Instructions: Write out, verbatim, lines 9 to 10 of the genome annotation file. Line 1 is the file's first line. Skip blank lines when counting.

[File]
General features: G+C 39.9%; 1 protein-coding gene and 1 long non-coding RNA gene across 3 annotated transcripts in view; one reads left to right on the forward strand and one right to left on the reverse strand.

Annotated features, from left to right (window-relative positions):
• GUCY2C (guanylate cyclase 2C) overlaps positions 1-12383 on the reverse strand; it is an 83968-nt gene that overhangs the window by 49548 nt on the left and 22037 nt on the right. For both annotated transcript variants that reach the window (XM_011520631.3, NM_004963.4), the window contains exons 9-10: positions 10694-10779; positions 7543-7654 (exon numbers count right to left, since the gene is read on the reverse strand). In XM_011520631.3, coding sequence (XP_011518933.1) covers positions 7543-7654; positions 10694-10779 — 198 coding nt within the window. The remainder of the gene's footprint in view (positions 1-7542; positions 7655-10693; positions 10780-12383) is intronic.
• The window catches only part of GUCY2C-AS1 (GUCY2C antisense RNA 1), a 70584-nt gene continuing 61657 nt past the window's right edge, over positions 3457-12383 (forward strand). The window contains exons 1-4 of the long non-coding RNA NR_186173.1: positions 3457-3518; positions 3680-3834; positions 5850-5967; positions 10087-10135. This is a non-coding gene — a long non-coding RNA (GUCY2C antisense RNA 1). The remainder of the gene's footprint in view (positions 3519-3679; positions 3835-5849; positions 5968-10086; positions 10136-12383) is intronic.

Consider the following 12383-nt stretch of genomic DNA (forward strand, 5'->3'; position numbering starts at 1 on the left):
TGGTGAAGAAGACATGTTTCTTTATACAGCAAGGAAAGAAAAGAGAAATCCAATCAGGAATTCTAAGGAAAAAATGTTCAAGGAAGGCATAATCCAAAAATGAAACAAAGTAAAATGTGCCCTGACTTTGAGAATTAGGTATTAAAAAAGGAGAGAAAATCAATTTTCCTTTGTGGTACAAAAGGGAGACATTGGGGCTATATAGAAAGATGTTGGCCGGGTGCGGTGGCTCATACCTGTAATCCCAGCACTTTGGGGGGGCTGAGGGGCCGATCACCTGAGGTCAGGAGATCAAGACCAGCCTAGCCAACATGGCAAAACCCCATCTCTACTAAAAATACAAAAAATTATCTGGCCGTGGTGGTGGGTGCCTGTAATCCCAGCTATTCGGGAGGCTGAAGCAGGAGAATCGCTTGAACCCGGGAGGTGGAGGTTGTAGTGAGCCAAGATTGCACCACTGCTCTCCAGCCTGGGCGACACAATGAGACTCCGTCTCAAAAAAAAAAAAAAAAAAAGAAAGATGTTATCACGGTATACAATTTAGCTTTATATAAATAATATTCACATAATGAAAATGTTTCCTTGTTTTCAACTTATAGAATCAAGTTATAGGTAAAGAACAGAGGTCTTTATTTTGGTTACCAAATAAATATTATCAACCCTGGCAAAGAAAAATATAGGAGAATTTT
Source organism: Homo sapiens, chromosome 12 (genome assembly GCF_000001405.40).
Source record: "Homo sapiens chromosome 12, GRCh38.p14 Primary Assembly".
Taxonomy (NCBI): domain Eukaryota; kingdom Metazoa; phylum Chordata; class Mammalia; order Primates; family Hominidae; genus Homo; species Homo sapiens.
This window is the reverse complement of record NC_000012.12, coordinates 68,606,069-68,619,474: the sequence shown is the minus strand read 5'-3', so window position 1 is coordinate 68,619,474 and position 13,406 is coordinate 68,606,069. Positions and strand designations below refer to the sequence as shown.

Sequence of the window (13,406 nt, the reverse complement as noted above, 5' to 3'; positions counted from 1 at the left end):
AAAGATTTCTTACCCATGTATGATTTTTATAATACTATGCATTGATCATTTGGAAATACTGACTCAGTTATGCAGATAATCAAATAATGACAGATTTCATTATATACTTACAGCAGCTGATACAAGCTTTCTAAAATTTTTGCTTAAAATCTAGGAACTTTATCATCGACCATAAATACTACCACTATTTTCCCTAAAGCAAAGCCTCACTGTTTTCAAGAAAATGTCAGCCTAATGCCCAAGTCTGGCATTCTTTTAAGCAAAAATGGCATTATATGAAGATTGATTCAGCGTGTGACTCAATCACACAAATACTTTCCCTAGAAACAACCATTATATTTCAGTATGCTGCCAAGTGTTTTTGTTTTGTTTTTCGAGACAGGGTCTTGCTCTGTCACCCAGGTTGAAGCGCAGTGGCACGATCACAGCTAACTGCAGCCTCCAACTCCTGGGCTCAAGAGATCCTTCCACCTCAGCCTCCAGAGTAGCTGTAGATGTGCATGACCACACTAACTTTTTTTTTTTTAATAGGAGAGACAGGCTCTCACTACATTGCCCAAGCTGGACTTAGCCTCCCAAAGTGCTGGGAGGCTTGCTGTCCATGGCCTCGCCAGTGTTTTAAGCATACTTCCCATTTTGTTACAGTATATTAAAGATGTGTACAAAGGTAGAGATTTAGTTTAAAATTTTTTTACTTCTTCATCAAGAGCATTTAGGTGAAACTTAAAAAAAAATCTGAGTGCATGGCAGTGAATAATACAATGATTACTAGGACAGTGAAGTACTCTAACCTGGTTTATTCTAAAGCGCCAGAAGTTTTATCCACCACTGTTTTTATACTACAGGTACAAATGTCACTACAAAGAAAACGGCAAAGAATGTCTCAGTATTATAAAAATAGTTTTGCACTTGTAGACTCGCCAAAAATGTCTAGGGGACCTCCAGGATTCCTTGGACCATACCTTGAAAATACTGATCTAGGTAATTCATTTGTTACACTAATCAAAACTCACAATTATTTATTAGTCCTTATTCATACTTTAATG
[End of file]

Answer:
Taxonomy (NCBI): domain Eukaryota; kingdom Metazoa; phylum Chordata; class Mammalia; order Primates; family Hominidae; genus Homo; species Homo sapiens.
This window is the reverse complement of record NC_000012.12, coordinates 68,606,069-68,619,474: the sequence shown is the minus strand read 5'-3', so window position 1 is coordinate 68,619,474 and position 13,406 is coordinate 68,606,069. Positions and strand designations below refer to the sequence as shown.